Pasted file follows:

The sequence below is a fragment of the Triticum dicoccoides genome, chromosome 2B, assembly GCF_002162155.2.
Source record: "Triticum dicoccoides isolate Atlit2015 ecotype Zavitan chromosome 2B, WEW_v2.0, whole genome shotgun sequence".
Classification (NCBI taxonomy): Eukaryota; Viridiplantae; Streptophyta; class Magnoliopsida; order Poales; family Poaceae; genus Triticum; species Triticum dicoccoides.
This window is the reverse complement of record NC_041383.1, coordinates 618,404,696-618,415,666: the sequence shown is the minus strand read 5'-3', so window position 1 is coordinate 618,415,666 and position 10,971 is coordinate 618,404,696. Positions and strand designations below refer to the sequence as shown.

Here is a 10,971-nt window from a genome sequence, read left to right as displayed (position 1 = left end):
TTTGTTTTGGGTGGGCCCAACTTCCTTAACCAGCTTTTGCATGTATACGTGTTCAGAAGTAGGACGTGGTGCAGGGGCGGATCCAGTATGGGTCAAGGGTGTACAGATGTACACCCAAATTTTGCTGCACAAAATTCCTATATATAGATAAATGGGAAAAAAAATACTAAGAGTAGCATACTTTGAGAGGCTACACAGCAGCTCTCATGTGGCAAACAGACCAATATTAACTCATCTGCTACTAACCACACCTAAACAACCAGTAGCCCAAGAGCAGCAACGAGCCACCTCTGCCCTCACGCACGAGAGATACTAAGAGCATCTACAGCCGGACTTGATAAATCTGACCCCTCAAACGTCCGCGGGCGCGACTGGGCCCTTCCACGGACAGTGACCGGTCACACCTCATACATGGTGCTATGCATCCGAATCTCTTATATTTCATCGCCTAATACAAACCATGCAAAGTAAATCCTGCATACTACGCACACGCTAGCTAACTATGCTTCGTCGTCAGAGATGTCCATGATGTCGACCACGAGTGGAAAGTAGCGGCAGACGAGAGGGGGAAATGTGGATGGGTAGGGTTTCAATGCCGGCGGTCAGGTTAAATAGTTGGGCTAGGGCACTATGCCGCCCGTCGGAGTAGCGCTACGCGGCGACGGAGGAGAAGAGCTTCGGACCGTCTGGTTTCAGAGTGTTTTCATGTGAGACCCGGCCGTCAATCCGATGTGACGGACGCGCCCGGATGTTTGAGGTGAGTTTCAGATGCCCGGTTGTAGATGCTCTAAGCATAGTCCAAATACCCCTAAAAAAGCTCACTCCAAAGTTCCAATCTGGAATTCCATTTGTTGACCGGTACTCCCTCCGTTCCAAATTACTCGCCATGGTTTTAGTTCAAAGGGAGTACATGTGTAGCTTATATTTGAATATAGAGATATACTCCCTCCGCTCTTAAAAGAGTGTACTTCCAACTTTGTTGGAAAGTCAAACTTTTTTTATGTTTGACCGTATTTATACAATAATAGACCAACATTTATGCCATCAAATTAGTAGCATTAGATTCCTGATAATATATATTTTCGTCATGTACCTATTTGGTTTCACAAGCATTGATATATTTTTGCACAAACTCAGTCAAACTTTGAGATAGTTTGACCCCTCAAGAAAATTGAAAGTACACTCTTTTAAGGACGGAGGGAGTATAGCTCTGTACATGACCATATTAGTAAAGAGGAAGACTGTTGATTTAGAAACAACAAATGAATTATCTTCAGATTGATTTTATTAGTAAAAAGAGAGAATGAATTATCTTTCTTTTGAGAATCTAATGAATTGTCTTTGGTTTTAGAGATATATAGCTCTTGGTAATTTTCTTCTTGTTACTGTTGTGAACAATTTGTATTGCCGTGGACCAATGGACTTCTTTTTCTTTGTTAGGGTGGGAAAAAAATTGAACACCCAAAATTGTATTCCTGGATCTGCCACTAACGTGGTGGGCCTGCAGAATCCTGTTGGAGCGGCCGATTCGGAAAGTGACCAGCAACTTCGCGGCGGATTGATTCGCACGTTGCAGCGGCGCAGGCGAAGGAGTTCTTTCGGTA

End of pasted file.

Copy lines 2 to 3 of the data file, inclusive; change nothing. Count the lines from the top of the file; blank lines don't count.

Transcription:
Source record: "Triticum dicoccoides isolate Atlit2015 ecotype Zavitan chromosome 2B, WEW_v2.0, whole genome shotgun sequence".
Classification (NCBI taxonomy): Eukaryota; Viridiplantae; Streptophyta; class Magnoliopsida; order Poales; family Poaceae; genus Triticum; species Triticum dicoccoides.